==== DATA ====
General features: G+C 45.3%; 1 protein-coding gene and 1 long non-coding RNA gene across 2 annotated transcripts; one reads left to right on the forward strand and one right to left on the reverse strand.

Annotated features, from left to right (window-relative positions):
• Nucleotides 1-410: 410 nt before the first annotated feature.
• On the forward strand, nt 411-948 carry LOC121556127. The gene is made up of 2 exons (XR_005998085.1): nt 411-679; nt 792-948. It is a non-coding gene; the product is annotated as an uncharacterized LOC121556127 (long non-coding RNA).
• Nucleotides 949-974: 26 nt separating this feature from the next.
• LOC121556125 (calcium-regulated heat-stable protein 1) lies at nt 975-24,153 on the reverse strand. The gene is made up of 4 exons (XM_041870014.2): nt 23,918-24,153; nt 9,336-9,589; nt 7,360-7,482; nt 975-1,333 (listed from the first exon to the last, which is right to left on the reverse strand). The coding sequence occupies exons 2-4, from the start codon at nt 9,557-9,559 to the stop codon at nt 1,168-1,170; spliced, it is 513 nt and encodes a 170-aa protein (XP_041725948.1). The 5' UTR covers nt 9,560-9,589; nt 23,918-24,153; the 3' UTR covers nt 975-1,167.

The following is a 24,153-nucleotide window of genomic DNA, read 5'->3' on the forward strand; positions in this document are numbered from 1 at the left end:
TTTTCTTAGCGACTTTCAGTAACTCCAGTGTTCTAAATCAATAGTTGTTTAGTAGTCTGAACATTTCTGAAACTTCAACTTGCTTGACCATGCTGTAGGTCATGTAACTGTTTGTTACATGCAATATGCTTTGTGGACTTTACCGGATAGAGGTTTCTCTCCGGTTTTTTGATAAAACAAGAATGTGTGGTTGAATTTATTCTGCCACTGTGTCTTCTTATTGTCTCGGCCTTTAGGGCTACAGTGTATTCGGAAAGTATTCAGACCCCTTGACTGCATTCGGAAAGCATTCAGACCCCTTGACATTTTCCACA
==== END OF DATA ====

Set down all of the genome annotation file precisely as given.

General features: G+C 45.3%; 1 protein-coding gene and 1 long non-coding RNA gene across 2 annotated transcripts; one reads left to right on the forward strand and one right to left on the reverse strand.

Annotated features, from left to right (window-relative positions):
• Nucleotides 1-410: 410 nt before the first annotated feature.
• On the forward strand, nt 411-948 carry LOC121556127. The gene is made up of 2 exons (XR_005998085.1): nt 411-679; nt 792-948. It is a non-coding gene; the product is annotated as an uncharacterized LOC121556127 (long non-coding RNA).
• Nucleotides 949-974: 26 nt separating this feature from the next.
• LOC121556125 (calcium-regulated heat-stable protein 1) lies at nt 975-24,153 on the reverse strand. The gene is made up of 4 exons (XM_041870014.2): nt 23,918-24,153; nt 9,336-9,589; nt 7,360-7,482; nt 975-1,333 (listed from the first exon to the last, which is right to left on the reverse strand). The coding sequence occupies exons 2-4, from the start codon at nt 9,557-9,559 to the stop codon at nt 1,168-1,170; spliced, it is 513 nt and encodes a 170-aa protein (XP_041725948.1). The 5' UTR covers nt 9,560-9,589; nt 23,918-24,153; the 3' UTR covers nt 975-1,167.

The following is a 24,153-nucleotide window of genomic DNA, read 5'->3' on the forward strand; positions in this document are numbered from 1 at the left end:
TTTTCTTAGCGACTTTCAGTAACTCCAGTGTTCTAAATCAATAGTTGTTTAGTAGTCTGAACATTTCTGAAACTTCAACTTGCTTGACCATGCTGTAGGTCATGTAACTGTTTGTTACATGCAATATGCTTTGTGGACTTTACCGGATAGAGGTTTCTCTCCGGTTTTTTGATAAAACAAGAATGTGTGGTTGAATTTATTCTGCCACTGTGTCTTCTTATTGTCTCGGCCTTTAGGGCTACAGTGTATTCGGAAAGTATTCAGACCCCTTGACTGCATTCGGAAAGCATTCAGACCCCTTGACATTTTCCACA